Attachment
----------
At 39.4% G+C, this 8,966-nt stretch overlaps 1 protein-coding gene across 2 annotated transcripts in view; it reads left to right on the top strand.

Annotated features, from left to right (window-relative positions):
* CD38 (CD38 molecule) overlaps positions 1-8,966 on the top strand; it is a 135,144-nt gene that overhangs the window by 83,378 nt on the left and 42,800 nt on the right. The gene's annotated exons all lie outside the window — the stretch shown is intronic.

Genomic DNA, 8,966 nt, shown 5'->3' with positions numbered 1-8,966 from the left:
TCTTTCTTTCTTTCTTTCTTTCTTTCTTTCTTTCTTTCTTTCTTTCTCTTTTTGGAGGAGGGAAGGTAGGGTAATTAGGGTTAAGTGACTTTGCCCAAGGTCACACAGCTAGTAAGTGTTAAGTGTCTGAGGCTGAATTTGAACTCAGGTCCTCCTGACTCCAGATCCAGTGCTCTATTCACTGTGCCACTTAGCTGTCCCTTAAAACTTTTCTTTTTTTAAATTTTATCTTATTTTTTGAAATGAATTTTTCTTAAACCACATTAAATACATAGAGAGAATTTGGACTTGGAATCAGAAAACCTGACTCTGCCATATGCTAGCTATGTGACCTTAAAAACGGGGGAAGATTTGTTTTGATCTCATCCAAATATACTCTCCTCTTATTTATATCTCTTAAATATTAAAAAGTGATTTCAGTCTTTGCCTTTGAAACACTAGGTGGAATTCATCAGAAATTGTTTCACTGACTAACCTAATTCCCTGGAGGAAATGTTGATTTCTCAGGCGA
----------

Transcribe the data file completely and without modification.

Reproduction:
At 39.4% G+C, this 8,966-nt stretch overlaps 1 protein-coding gene across 2 annotated transcripts in view; it reads left to right on the top strand.

Annotated features, from left to right (window-relative positions):
* CD38 (CD38 molecule) overlaps positions 1-8,966 on the top strand; it is a 135,144-nt gene that overhangs the window by 83,378 nt on the left and 42,800 nt on the right. The gene's annotated exons all lie outside the window — the stretch shown is intronic.

Genomic DNA, 8,966 nt, shown 5'->3' with positions numbered 1-8,966 from the left:
TCTTTCTTTCTTTCTTTCTTTCTTTCTTTCTTTCTTTCTTTCTTTCTCTTTTTGGAGGAGGGAAGGTAGGGTAATTAGGGTTAAGTGACTTTGCCCAAGGTCACACAGCTAGTAAGTGTTAAGTGTCTGAGGCTGAATTTGAACTCAGGTCCTCCTGACTCCAGATCCAGTGCTCTATTCACTGTGCCACTTAGCTGTCCCTTAAAACTTTTCTTTTTTTAAATTTTATCTTATTTTTTGAAATGAATTTTTCTTAAACCACATTAAATACATAGAGAGAATTTGGACTTGGAATCAGAAAACCTGACTCTGCCATATGCTAGCTATGTGACCTTAAAAACGGGGGAAGATTTGTTTTGATCTCATCCAAATATACTCTCCTCTTATTTATATCTCTTAAATATTAAAAAGTGATTTCAGTCTTTGCCTTTGAAACACTAGGTGGAATTCATCAGAAATTGTTTCACTGACTAACCTAATTCCCTGGAGGAAATGTTGATTTCTCAGGCGA